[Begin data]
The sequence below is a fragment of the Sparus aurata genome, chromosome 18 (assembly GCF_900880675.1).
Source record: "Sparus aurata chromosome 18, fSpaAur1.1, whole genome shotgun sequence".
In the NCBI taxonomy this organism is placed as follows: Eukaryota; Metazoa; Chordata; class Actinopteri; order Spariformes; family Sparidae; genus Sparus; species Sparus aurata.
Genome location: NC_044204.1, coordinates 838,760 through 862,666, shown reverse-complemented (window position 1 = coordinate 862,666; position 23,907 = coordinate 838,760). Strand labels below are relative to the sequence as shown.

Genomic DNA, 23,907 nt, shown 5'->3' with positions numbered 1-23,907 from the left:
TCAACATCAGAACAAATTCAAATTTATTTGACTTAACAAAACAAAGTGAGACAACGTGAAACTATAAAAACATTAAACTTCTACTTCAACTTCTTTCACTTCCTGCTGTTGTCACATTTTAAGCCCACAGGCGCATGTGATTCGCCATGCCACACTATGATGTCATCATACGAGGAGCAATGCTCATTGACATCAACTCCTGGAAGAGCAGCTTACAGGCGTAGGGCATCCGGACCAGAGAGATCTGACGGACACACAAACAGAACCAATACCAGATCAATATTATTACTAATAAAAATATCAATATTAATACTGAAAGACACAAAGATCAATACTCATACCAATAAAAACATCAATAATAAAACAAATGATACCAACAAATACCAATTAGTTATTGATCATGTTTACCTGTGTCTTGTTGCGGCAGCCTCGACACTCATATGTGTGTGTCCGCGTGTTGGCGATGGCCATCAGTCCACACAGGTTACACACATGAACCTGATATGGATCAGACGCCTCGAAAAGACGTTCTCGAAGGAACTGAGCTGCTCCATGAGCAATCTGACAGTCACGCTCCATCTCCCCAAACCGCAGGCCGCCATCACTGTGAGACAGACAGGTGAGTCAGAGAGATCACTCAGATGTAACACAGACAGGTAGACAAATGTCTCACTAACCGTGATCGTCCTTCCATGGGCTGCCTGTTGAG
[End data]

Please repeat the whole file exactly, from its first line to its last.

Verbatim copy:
The sequence below is a fragment of the Sparus aurata genome, chromosome 18 (assembly GCF_900880675.1).
Source record: "Sparus aurata chromosome 18, fSpaAur1.1, whole genome shotgun sequence".
In the NCBI taxonomy this organism is placed as follows: Eukaryota; Metazoa; Chordata; class Actinopteri; order Spariformes; family Sparidae; genus Sparus; species Sparus aurata.
Genome location: NC_044204.1, coordinates 838,760 through 862,666, shown reverse-complemented (window position 1 = coordinate 862,666; position 23,907 = coordinate 838,760). Strand labels below are relative to the sequence as shown.

Genomic DNA, 23,907 nt, shown 5'->3' with positions numbered 1-23,907 from the left:
TCAACATCAGAACAAATTCAAATTTATTTGACTTAACAAAACAAAGTGAGACAACGTGAAACTATAAAAACATTAAACTTCTACTTCAACTTCTTTCACTTCCTGCTGTTGTCACATTTTAAGCCCACAGGCGCATGTGATTCGCCATGCCACACTATGATGTCATCATACGAGGAGCAATGCTCATTGACATCAACTCCTGGAAGAGCAGCTTACAGGCGTAGGGCATCCGGACCAGAGAGATCTGACGGACACACAAACAGAACCAATACCAGATCAATATTATTACTAATAAAAATATCAATATTAATACTGAAAGACACAAAGATCAATACTCATACCAATAAAAACATCAATAATAAAACAAATGATACCAACAAATACCAATTAGTTATTGATCATGTTTACCTGTGTCTTGTTGCGGCAGCCTCGACACTCATATGTGTGTGTCCGCGTGTTGGCGATGGCCATCAGTCCACACAGGTTACACACATGAACCTGATATGGATCAGACGCCTCGAAAAGACGTTCTCGAAGGAACTGAGCTGCTCCATGAGCAATCTGACAGTCACGCTCCATCTCCCCAAACCGCAGGCCGCCATCACTGTGAGACAGACAGGTGAGTCAGAGAGATCACTCAGATGTAACACAGACAGGTAGACAAATGTCTCACTAACCGTGATCGTCCTTCCATGGGCTGCCTGTTGAG